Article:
If they indeed get underway, the so-called “proximity talks” will be mediated by an American diplomatic team headed by Middle East envoy George Mitchell, of Lebanese extraction. The former US senator will convey messages between the two sides, positioned in different buildings. Israeli officials said they hope the circuitous negotiations can quickly be transformed into face to face talks once again, noting that much more can be accomplished when the opposing teams are actually working in the same room looking each other in the eye.
Just before the PA leader agreed to resume indirect peace negotiations with Israel, his office announced that Palestinian presidential and parliamentary elections will be held this coming July in all PA areas of control north and south of Jerusalem, and also in the Hamas-ruled Gaza Strip. The statement said the elections would further the PA government’s plan to “complete the building of the institutions of state.” True to form, Hamas leaders denounced the move, claiming the “illegal decision” was mainly designed to weaken the Hamas chokehold on the small Palestinian coastal zone.

The latest Palestinian opinion poll, conducted during mid-February in the West Bank and Gaza Strip by the Ramallah-based Near East group, found that 44% of Palestinian voters plan to cast ballots for PLO Fatah party candidates despite continuing media reports of widespread corruption in the ruling party. Only 11% said they would choose Hamas candidates who oppose the peace process and want to establish an Islamic fundamentalist Palestinian state. However the poll also showed that 31% of voters remain undecided, meaning it is still too early to accurately project the final vote outcome.

The opinion survey of some 880 Palestinian voters revealed the deep internal split that still remains inside the Palestinian camp nearly three years after Hamas violently ousted the PA government from the Gaza Strip. A slight majority, 54%, say the Fatah-led PA administration headquartered in Ramallah is the “legitimate” Palestinian government. But nearly one in five Palestinians insists that distinction belongs to the Hamas administration which governs from Gaza City. Demonstrating how deep the internal divisions still are, along with skepticism that the rift can be healed, over a quarter of those surveyed said neither government is legitimate in their opinion.

Some analysts said support for Abbas may drop due to an embarrassing sex scandal that came to light in late February. Media reports said Rafik Husseini, who served as chief of staff in the PA leader’s office, had used his powerful position to pressure a number of women into having sexual intercourse with him. The reports claimed Abbas knew of the matter for over one year, but had taken no action against his office chief until the immoral actions became public knowledge. The PA leader then suspended Husseini, who was caught naked on videotape with a Palestinian woman that he agreed to help in exchange for sex.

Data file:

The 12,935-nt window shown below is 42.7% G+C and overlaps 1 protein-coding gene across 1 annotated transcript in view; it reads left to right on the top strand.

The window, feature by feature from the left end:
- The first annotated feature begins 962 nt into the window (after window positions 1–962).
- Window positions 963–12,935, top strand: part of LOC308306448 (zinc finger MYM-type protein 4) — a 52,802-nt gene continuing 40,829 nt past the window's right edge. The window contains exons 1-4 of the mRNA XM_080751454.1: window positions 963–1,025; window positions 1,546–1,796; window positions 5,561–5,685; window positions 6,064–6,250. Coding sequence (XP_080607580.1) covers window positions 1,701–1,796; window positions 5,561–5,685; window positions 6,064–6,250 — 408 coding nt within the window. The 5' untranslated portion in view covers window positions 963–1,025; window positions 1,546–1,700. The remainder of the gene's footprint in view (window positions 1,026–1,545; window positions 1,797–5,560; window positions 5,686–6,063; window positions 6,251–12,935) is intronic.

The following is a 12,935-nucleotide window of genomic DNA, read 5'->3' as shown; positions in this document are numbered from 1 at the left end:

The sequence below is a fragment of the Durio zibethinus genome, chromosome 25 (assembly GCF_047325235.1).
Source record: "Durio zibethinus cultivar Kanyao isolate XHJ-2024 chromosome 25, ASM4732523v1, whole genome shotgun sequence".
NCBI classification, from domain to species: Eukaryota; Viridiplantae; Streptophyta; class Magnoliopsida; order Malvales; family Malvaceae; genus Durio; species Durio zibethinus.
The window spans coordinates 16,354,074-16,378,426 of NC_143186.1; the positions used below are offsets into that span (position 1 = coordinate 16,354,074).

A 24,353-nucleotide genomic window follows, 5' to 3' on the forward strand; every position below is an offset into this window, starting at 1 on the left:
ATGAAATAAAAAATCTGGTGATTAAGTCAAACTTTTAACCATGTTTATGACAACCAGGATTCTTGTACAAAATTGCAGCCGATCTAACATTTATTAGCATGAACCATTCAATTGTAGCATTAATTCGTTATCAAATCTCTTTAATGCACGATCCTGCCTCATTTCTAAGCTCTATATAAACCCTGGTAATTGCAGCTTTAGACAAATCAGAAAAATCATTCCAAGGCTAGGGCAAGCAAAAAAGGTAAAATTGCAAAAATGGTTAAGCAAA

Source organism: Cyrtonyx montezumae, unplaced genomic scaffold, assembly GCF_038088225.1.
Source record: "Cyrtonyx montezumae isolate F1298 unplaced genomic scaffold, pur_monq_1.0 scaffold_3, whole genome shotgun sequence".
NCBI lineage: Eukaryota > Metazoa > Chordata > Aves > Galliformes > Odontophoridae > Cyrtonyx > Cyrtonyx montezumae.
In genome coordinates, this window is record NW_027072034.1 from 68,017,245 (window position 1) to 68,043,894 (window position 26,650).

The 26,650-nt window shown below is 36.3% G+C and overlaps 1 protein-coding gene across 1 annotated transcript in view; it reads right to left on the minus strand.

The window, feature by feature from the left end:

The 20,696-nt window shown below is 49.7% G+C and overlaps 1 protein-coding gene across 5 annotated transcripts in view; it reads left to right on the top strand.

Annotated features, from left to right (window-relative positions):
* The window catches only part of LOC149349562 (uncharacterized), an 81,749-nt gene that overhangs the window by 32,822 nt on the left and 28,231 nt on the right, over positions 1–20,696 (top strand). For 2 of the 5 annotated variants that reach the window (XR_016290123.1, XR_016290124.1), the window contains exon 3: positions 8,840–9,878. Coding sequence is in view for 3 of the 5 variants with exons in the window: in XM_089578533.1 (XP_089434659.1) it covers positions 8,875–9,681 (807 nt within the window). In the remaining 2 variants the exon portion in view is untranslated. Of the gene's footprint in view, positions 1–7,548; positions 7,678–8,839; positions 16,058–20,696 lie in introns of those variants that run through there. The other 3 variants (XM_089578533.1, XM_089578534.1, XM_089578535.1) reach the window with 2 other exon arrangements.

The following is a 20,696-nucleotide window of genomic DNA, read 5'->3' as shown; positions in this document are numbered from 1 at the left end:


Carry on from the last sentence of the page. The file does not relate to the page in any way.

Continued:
The Israeli cabinet decided in mid February not to establish an independent inquiry commission to investigate the UN Goldstone report’s charges that Israeli soldiers committed war crimes during the Cast Lead military operation against Hamas fighters in the Gaza Strip. The ministers instead determined that a recent official government letter sent to UN Secretary Ban Ki Moon sufficiently answered the main charges made by the UN Human Rights Commission headed by South African Supreme Court Judge Richard Goldstone. However the UN chief said he was “not sure” the letter contained enough “credible evidence” that a serious investigation had actually been conducted.

Officials had hoped the 46 page missive would be enough to convince the UN head that Israel took the UN allegations quite seriously. They noted the letter revealed that the IDF had conducted probes into over 150 reported human rights violations, of which 36 were actual criminal investigations. As part of that process, over 100 Palestinians were questioned, along with field IDF officers and many others. Some soldiers have already been prosecuted or otherwise disciplined for verified conduct violations, they noted.

In stark contrast to this, Hamas leaders went back on a public indication last year that that they were “sorry” Israeli civilians had been hit by Hamas rocket fire during the conflict. Israeli officials had earlier scoffed at the half hearted apology, delivered by a Hamas spokesman, noting that thousands of Palestinian Kassam rockets have been deliberately aimed at civilian communities for many years, especially at the besieged Israeli town of Sderot.

Israeli leaders were not over thrilled when the Kremlin extended an official invitation in February to overall Hamas leader Khaled Mashaal to visit Moscow. Few details were released about his discussions mid month with Russian Foreign Minister Sergey Lavrov. Unlike Russia, Israeli and American leaders believe Hamas is a major obstacle to ongoing peace moves in the region, not a potential peace partner.

Mashaal later told the London-based Al Hayat newspaper that if conflict breaks out again between his extremist group and Israel, it “will not be limited this time to the Gaza Strip, but will engulf the entire region.” A similar statement was made during February by Lebanese Hizbullah militia leader Sheik Hassan Nasrallah, who said any action between his group and Israel will spark off a greater Middle East war.